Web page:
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Mirat al-tullab, by Abdul Rauf of Singkel, composed in 1074/1663, this MS copied on 14 Muharam 1178 (14 July 1764) in Aceh. British Library, Or.16035, f.4r.  noc

'In this MS, two dots are connected and look like a short line, while three dots look like ‘one dot and a short line’. Note the unusual appearance of segala, here and elsewhere in this MS, as the ga-lam resembles a capital ‘B’' [at the end of the first and third lines above].   Yumi Sugahara, Osaka University (Jawi Sourcebook, no.17)

SEMARANG, 1797
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Hikayat Raja Pasai, copied in Semarang, central Java, ca. 8 Syaaban 1211 (6 February 1797). British Library, Or. 14350, f. 78r.  noc

'The script is small and neat, and appears to have been written by a professional scribe. The initial sin is in the form of a flowing stroke. In order to preserve a straight left edge, the copyist varies extended and close strokes, resulting e.g. in a relatively long tail of the wau in the pre-final line or in a rather ‘crammed’ way of writing the last words in the final line.' Edwin Wieringa, Cologne University (Jawi Sourcebook, no.21)

PENANG, 1806
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Syair surat kirim kepada perempuan, copied by Ibrahim ca. 18 Syawal 1220 (9 January 1806), British Library, MSS Malay B.3, f. 40 r.  noc

‘Ibrahim does indeed possess ‘characteristic handwriting’ (Teeuw et al 2004: 16): very upright, inscribed confidently and with considerable brio. The letter forms are very distinct, though he is occasionally somewhat cavalier about the dotting. There are no dots to distinguish ga and kaf.’ Mulaika Hijjas, SOAS (Jawi Sourcebook, no.25)

PONTIANAK, 1813
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Kitab ubat-ubat dan azimat, ‘Book on medicine and talismans’. A note on the front cover reads: ‘Tay Segalla obat or The Malay Materia Medica, from the practice of Tama, Physician to the Royal household of His Majesty of Pontiana, copied May 17th 1813’. British Library, MSS Malay B.15, f. 2r.  noc

'The handwriting in this manuscript is neat and clear with a faint slant towards the left. Occasionally letters that follow an alif are raised upwards to link to the top of that alif (e.g. the nga in ‘jangan’). The letter kaf is sometimes written in an elongated form (e.g. ‘manteraku’). Although the hand is legible the spelling is erratic and inconsistent, making it difficult to determine the ingredients and spells used in the treatments. Therefore a comparison with similar texts found in other manuscripts is necessary to determine the correct reading.' Farouk Yahya, SOAS (Jawi Sourcebook, no.28)

SINGAPORE, 1832
Or_16214_f002r
Sejarah Melayu, copied by Husin bin Ismail in Tanah Merah, Singapore, on Saturday 16 Rajab [1248] = 8 December 1832. British Library, Or. 16214, f. 2r.  noc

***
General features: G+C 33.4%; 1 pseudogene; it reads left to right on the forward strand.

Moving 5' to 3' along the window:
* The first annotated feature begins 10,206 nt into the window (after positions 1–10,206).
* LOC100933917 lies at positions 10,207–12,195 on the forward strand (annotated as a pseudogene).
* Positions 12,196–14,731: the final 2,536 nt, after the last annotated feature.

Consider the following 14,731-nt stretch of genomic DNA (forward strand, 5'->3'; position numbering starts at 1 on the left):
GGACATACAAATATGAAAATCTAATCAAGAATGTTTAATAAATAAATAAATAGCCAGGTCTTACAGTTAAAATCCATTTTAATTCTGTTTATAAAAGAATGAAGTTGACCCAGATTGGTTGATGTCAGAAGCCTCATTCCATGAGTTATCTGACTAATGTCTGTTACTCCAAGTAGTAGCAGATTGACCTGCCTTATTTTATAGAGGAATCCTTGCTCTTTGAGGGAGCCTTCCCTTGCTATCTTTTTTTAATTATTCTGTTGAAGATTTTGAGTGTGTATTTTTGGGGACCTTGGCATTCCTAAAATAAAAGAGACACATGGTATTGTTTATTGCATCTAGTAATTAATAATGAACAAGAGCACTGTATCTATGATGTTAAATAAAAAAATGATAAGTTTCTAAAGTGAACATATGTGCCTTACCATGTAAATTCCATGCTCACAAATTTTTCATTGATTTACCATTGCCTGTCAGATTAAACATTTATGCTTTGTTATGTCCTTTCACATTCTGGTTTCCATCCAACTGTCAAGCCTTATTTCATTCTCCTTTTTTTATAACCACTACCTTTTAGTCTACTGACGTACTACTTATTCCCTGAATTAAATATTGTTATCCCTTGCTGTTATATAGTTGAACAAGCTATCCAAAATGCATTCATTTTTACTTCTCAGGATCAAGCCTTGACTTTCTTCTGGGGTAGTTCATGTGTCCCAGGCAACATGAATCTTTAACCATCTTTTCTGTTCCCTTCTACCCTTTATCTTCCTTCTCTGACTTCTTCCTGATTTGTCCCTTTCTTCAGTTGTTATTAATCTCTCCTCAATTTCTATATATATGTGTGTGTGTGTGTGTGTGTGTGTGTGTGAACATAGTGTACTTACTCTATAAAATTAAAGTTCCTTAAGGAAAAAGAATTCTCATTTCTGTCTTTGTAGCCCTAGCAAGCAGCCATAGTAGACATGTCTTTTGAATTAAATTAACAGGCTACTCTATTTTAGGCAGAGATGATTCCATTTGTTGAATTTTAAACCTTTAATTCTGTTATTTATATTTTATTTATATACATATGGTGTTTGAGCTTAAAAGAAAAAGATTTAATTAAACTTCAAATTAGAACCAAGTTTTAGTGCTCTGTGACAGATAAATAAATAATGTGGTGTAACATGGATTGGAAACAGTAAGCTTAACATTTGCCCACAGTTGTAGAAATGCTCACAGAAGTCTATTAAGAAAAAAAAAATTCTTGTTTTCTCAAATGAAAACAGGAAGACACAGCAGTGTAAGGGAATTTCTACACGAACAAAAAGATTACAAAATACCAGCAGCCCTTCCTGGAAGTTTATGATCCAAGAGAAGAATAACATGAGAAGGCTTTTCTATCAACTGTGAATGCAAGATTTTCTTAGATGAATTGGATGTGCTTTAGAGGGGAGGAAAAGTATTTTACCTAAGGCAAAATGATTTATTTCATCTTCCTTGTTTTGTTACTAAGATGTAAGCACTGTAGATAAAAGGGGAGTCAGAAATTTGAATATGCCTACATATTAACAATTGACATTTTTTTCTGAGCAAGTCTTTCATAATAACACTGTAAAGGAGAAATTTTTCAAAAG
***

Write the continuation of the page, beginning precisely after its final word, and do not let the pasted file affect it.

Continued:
'The writing is neat and regular which is typical of Husin bin Ismail. In contrast to Abdullah bin Abdul Kadir Munsyi (no. 38), this scribe has no evidently distinct features in his writing. A characteristic which he shares with other scribes is writing kaf for ga ... Interestingly, in our fragment he writes orang besar differently on both occurrences, first conjoined and then separated. Remarkable is the spelling of cucu, using the number ‘2’ (c.w.2).' Roger Tol, KITLV, Jakarta (Jawi Sourcebook, no.35)

BRUNEI, ca.1900
Or_14549_f003r
Syair Baginda, concerning Sultan Abdul Mumin of Brunei (r.1852-1885). On the basis of the watermark (‘Superfine 1895’) can be dated to ca.1900. British Library, Or. 14549, f. 3r.  noc

‘The syair is written in black ink in two columns, in a characteristic Brunei literary hand familiar from hikayat and syair manuscripts, notable for its extreme horizontal aspect, and very different from the chancery hands evident in royal Brunei letters over the centuries (Nos. 1 and 5). The orthography too reflects Brunei phonetic norms such as the preference for medial a rather than ĕ pĕpĕt.’  Ampuan Haji Brahim bin Haji Tengah, Universiti Brunei Darussalam, and Annabel Teh Gallop, British Library (Jawi Sourcebook, no.56)

Further reading

A Jawi sourcebook for the study of Malay palaeography and orthography’. Contributors Wan Ali Wan Mamat, Ali Akbar, Vladimir Braginsky, Ampuan Haji Brahim Haji Tengah, Ian Caldwell, Henri Chambert-Loir, Tatiana Denisova, Farouk Yahya, Annabel Teh Gallop, Hashim Musa, I.R. Katkova, Willem van der Molen, Mulaika Hijjas, Ben Murtagh, Roderick Orlina, Jan van der Putten, Peter G. Riddell, Yumi Sugahara, Roger Tol and E.P. Wieringa; edited and introduced by Annabel Teh Gallop. Indonesia and the Malay World, Special Issue in honour of E.U.Kratz, March 2015, 43 (125): 13-171.

Cover

Michelle Brown, A guide to Western historical scripts from Antiquity to 1600. London: British Library, 1990.

Teeuw, A., Dumas R., Muhammad Haji Salleh and Van Yperen, M.J.  2004. A merry senhor in the Malay world: Four texts of the Syair Sinyor Kosta. Leiden: KITLV Press.

Annabel Teh Gallop, Lead Curator, Southeast Asia  ccownwork

24 April 2015